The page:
Fear, Uncertainty, and Doubt (aka, FUD
) is a common sales technique in the tech industry. Made (in)famous by Microsoft’s tactics against open source in the early days of Unix, FUD is most often used to convince your prospect (or entire target audience) that your competitor has hidden issues that make it a poor choice. For instance, Microsoft used to claim that open source may be free, but unseen support costs will bury you over time — which can be true, but it is also true of any infrastructure technology —including Microsoft. In the startup world, FUD is usually delivered in conversational mode, where concepts like financial viability, executive turnover, and other common startup issues are brought up in a competitive situation in an attempt to undermine competitors.
The point of putting FUD into the market is so a target customer chooses your product over a competitor’s. The nature of FUD is that it is often not based on actual facts; it cherry-picks information to support the theory that your competition is not up to the task. When FUD works, it’s usually because you’ve been able to choose the right information to create a hot-button issue in the client — even if no such issue existed before. But what often happens is that nobody wins; a customer becomes confused or wary of the entire product segment and simply switches off. This “customer apathy” and is the primary risk of using FUD tactics in the sales process. In the end, too much FUD can be bad for early markets.
Climate change is also an early market. While FUD is a well-known tactic in the tech business, it is now being used to undermine solid science in climate change. Several groups all over the world (but especially here in the U.S.) are using this strategy to call into question the authority of experts. In fact, the word “expert” has acquired a negative connotation in some circles and people are becoming more distrustful of science
. This is a dangerous trend because there is more at stake here than a simple purchasing decision; it’s an issue that affects our very future. To remove our trust from science without an appropriate place to put it is not a sound strategy.
The problem is that we haven’t put our trust elsewhere — we have simply switched off. A recent article in Fast Company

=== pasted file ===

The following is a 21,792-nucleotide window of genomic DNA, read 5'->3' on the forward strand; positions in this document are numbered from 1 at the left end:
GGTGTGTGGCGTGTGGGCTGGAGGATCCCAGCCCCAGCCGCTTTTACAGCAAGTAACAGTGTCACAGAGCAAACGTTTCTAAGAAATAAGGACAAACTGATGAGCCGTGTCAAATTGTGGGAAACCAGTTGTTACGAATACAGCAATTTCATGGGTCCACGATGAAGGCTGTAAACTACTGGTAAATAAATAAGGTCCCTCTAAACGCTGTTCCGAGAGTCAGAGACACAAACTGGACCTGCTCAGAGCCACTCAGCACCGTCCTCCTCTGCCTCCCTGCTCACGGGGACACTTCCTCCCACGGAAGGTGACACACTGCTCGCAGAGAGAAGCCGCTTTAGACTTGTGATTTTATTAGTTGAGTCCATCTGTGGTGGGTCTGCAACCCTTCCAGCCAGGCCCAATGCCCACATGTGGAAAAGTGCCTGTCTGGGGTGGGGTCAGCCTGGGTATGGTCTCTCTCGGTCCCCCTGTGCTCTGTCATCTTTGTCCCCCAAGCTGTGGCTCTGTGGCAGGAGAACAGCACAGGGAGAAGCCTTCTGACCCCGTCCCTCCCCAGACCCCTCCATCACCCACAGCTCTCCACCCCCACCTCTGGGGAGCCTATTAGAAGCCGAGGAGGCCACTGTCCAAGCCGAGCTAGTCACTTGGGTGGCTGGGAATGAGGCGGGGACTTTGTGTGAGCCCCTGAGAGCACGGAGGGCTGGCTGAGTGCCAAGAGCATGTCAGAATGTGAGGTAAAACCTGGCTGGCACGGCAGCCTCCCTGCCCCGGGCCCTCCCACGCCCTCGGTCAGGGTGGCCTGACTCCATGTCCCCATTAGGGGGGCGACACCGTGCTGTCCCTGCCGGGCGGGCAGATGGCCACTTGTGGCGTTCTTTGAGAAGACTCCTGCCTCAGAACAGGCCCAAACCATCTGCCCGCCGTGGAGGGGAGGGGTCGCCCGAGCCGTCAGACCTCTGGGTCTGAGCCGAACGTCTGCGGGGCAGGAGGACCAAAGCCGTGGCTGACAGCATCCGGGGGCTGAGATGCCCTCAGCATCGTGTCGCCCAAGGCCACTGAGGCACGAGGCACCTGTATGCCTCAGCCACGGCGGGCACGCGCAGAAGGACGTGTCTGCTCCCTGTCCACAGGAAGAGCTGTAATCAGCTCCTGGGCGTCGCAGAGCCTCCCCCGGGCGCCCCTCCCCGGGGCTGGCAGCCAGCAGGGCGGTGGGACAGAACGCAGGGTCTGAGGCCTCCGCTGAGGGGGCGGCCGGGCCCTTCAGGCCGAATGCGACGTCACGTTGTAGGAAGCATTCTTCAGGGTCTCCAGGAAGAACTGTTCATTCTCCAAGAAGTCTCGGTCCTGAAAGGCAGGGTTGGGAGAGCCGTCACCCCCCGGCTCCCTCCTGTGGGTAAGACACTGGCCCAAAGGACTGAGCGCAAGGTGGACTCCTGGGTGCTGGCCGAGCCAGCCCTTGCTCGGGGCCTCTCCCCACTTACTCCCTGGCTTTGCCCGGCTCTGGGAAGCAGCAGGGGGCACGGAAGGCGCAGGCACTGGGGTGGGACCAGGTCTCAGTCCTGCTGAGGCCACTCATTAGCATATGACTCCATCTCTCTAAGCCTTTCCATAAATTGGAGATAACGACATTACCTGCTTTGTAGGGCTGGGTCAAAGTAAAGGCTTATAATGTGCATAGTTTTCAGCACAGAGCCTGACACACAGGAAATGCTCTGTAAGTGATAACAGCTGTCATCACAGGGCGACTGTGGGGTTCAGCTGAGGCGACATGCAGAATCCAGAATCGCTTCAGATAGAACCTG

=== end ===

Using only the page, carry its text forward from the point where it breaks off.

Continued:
illuminated me to a fact that I have suspected for some time. The survey suggests that no matter what happens, climate change skeptics will simply not change their minds, regardless of the consequences. Is sounds a bit alarmist, but the survey the magazine commissioned outlines a study that offered climate change skeptics different scenarios like “if the polar ice cap melted, would you then believe in global warming?” (15 percent said yes), or if the people of Samoa had to relocate because their island sunk below a rising ocean (0.06 percent said yes), or — and this is an actual question
— if your kids could no longer go outside, would you then believe in climate change? A whopping 15 percent said they would then change their minds. Let’s be clear: 85 percent of the respondents said they wouldn’t change their minds about climate change if their kids had to remain inside for the rest of their lives.
That’s the one that got me. If the climate has become so bad that a climate skeptic’s kids can’t go outside and they will still not believe in global warming, then we simply aren’t dealing on a level playing field. This made me realize that we are now at an impasse and are not talking on the same level. We need to change our tactic because the Climate FUD approach employed in the U.S. has led to “customer apathy”, where nothing you can say or do will get them interested, even an issue that impacts them at a very personal level.
Put in this context, what looks like sheer insanity looks more like a basic FUD strategy gone wrong, a common occurrence in the business sector. So, how to you combat Climate FUD?